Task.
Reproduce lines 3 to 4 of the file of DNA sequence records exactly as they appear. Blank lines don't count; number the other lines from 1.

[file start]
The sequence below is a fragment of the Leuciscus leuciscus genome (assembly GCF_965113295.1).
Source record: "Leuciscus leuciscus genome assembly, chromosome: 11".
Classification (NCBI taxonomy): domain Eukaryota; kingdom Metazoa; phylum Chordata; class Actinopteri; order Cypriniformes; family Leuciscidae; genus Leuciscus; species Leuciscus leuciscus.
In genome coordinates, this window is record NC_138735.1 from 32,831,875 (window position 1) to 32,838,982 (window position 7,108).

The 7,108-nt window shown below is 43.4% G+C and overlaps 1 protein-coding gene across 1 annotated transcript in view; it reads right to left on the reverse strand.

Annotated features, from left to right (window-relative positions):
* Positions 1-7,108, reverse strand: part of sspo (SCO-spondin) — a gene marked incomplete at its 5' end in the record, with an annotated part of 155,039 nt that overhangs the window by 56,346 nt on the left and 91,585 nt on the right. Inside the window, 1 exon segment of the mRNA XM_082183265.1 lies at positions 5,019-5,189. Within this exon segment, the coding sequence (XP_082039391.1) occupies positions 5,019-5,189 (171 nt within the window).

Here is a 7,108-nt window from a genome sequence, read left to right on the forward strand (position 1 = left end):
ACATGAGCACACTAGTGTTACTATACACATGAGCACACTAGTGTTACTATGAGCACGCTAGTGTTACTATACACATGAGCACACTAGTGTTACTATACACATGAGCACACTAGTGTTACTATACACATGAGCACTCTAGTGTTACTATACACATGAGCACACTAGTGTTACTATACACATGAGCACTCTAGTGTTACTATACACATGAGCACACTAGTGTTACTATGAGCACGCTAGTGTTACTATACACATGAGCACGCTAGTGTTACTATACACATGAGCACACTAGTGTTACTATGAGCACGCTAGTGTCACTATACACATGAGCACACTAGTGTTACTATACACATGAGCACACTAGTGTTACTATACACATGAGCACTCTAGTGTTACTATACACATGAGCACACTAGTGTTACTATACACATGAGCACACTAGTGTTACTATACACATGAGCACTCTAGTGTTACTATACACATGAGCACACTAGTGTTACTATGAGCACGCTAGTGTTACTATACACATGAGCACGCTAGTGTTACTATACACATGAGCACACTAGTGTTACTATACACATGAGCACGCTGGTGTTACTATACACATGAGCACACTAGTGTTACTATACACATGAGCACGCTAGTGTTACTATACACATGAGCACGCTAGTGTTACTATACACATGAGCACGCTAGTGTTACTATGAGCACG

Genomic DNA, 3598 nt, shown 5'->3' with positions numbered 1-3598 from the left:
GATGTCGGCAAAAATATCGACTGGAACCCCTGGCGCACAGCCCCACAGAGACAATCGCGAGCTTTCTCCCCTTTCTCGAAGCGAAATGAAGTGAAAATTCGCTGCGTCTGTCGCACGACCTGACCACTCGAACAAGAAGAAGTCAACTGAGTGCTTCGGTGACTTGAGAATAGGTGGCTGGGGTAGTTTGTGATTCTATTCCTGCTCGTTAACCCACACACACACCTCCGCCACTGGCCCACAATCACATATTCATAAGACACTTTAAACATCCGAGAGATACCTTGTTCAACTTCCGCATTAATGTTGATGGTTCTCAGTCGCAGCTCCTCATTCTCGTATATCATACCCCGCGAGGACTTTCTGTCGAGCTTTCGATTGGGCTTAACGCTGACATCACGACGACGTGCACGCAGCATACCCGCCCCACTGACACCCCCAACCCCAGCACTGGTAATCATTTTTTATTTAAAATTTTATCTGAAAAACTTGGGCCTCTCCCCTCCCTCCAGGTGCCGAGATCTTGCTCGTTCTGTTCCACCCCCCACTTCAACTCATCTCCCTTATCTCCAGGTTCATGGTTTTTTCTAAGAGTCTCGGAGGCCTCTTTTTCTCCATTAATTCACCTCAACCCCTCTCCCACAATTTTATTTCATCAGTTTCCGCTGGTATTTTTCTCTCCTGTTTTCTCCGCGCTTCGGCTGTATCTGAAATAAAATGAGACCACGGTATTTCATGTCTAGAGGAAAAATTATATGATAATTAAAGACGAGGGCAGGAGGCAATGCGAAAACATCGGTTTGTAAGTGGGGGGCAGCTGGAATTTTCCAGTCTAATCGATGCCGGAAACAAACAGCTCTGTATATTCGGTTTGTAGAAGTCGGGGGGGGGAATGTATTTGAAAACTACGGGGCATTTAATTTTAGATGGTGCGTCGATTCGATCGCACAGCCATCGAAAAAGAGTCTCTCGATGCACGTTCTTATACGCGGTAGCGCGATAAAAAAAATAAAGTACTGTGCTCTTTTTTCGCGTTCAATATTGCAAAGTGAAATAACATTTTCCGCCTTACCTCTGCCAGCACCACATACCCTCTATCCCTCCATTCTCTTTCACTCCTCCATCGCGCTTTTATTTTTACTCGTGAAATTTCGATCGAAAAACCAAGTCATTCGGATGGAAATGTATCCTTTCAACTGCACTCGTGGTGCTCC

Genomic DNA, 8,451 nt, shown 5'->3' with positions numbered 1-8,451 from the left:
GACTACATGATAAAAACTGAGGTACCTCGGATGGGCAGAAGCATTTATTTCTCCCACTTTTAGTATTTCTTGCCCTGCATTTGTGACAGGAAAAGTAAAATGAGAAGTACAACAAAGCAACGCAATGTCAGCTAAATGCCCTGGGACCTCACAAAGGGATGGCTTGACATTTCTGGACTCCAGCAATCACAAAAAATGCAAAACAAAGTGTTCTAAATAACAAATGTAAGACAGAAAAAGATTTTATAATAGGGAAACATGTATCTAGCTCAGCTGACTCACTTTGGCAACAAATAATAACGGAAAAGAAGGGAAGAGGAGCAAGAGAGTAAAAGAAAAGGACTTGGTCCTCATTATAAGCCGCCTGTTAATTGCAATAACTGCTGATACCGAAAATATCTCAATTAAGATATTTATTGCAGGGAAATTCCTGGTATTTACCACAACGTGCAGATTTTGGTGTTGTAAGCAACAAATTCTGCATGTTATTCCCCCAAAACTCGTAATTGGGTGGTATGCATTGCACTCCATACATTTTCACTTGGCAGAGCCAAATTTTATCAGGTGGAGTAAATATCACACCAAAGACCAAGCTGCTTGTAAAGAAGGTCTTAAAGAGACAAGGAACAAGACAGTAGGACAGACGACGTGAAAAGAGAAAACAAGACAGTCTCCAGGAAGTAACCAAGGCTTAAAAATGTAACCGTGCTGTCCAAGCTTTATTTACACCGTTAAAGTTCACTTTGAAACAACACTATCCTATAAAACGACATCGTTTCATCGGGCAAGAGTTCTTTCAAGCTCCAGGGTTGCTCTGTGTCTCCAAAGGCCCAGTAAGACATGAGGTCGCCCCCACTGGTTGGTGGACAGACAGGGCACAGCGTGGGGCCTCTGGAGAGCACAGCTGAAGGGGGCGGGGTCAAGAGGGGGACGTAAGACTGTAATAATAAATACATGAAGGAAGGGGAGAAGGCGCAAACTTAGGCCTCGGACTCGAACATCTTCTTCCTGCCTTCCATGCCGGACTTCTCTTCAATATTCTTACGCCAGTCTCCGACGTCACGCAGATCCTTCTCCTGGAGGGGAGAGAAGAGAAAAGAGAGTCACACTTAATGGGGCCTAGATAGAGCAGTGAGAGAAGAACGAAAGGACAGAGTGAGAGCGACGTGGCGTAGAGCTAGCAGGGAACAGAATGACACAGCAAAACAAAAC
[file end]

Classification (NCBI taxonomy): domain Eukaryota; kingdom Metazoa; phylum Chordata; class Actinopteri; order Cypriniformes; family Leuciscidae; genus Leuciscus; species Leuciscus leuciscus.
In genome coordinates, this window is record NC_138735.1 from 32,831,875 (window position 1) to 32,838,982 (window position 7,108).